User assistance (UA) is cropping up in the most unlikely ways. Formerly called “documentation,” user assistance now goes way beyond flat text to include more visual and interactive formats that people engage with to build knowledge.

At first glance, you may hardly realize that you’ve accessed the user assistance for a product, tool, software package, or work environment. That frictionless user experience is by design.

Thanks to new technologies like augmented reality and machine learning, plus recent innovations in enterprise mobility, something as innocuous as a poster that hangs on a factory wall with the message “Safety First” can be coded to call up additional superimposed information; when you hold a mobile phone up to it, you will see a video for the correct procedure to put on protective equipment or how to clean up spills.

Digital Transformation of User Assistance

While many SAP customers are undergoing digital transformation to intelligent enterprises, traditional SAP user assistance – like browser-based textual help, printed software documentation, wizards, and tutorials – is experiencing a digital transformation of its own. Deliverables are being reimagined to integrate technologies like artificial intelligence and machine learning that enable Q&A bots, searchable video, and classification of target user groups, as well as intelligent search term prediction.

“Just a few years ago, SAP product documentation was monolithic sets of static, textual documentation updated twice a year at best,” says Sven Leukert, vice president of User Assistance at SAP.

“Today, we deliver user assistance packed with videos and interactive graphics, and we’re gearing up for chatbots and conversational UIs,” says Leukert. “We’re lucky to be part of a cutting-edge company like SAP, where integrating technological innovations like artificial intelligence and augmented reality is standard practice. If we in user assistance really want to stay relevant, we need to understand and harness these innovations to better serve our users.”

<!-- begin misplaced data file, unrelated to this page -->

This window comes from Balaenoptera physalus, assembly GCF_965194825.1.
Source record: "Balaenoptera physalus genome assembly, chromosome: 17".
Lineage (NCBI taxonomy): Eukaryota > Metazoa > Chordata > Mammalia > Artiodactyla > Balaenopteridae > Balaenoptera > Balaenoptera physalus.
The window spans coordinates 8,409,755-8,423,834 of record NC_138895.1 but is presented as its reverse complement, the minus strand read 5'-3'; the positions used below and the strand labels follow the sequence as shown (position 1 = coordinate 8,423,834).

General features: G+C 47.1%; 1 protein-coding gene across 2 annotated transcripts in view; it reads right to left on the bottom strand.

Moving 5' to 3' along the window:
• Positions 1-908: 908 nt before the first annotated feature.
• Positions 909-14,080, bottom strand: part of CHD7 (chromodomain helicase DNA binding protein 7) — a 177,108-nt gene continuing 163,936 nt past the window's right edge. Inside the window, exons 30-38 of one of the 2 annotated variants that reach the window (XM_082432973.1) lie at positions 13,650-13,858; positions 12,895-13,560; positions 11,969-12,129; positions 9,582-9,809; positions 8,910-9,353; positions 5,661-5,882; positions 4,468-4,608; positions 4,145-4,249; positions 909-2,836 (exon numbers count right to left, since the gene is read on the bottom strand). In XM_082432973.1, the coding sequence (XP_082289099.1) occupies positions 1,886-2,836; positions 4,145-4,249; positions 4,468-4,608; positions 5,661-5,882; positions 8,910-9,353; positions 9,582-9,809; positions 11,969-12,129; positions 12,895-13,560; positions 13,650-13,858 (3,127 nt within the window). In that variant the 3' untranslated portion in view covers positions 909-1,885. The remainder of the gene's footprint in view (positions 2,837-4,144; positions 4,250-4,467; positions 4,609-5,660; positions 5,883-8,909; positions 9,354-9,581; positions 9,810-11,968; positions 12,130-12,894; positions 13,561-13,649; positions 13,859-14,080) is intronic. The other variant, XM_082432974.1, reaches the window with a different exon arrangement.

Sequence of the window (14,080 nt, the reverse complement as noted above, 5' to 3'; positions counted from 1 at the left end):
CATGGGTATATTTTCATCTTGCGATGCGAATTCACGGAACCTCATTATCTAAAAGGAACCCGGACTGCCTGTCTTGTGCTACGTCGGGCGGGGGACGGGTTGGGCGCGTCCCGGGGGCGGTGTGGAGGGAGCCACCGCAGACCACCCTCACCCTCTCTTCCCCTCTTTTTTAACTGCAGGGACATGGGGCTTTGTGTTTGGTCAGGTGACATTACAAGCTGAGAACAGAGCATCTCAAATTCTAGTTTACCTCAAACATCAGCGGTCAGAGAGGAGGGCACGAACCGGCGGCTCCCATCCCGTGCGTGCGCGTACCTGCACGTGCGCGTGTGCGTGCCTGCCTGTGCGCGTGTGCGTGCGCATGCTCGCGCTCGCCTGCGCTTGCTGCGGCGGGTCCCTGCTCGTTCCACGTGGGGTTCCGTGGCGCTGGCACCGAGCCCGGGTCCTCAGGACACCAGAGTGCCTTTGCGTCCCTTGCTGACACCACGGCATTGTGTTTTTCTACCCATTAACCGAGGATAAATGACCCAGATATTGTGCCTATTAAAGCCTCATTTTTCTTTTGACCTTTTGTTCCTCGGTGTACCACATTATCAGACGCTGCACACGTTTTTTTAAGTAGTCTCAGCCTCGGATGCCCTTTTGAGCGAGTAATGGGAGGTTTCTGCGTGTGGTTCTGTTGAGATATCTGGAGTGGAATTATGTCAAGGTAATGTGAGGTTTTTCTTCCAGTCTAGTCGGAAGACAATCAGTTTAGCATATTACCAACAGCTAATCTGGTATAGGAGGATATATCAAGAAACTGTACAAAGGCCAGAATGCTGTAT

SAP user assistance is undergoing digital transformation to integrate artificial intelligence and machine learning

Streamlining Volume, Toning Up Content

User assistance is intended to provide guidance to the user to complete a task or understand a concept. It must meet the needs of target users — whether novice or advanced, and dependent on organizational role and psychology — in the context in which they are working with the product or software, whether in an office or in the field, and in a relatively relaxed or time-critical environment. In reality, by the time they access user assistance people are often stressed; something is not working for them.

In tense situations, it can be frustrating for users to have to comb through a vast repository of documentation. SAP, for example, contains 30 million text-based documents in English alone. That’s 72 percent of the volume of Wikipedia.org.

To make productive sense of this sea of documentation, the user assistance team at SAP has been working under Sven Leukert’s leadership to meet the information consumption patterns of SAP users by limiting size of the help content and offering the right information to the user according to context and role.

Next-Generation Users Prefer Video and Social Forums

In the course of transforming its user assistance, SAP is also examining the evolving information consumption patterns of users. People increasingly prefer getting information from videos and collaborative social networks, while reading books is becoming a less favored activity. According to a 2007 study by the American National Endowment for the Arts, the average person between 15 and 24 spends two to 2.5 hours watching TV, and just seven minutes reading. By 2021, there will be an estimated 3.02 billion social media users worldwide.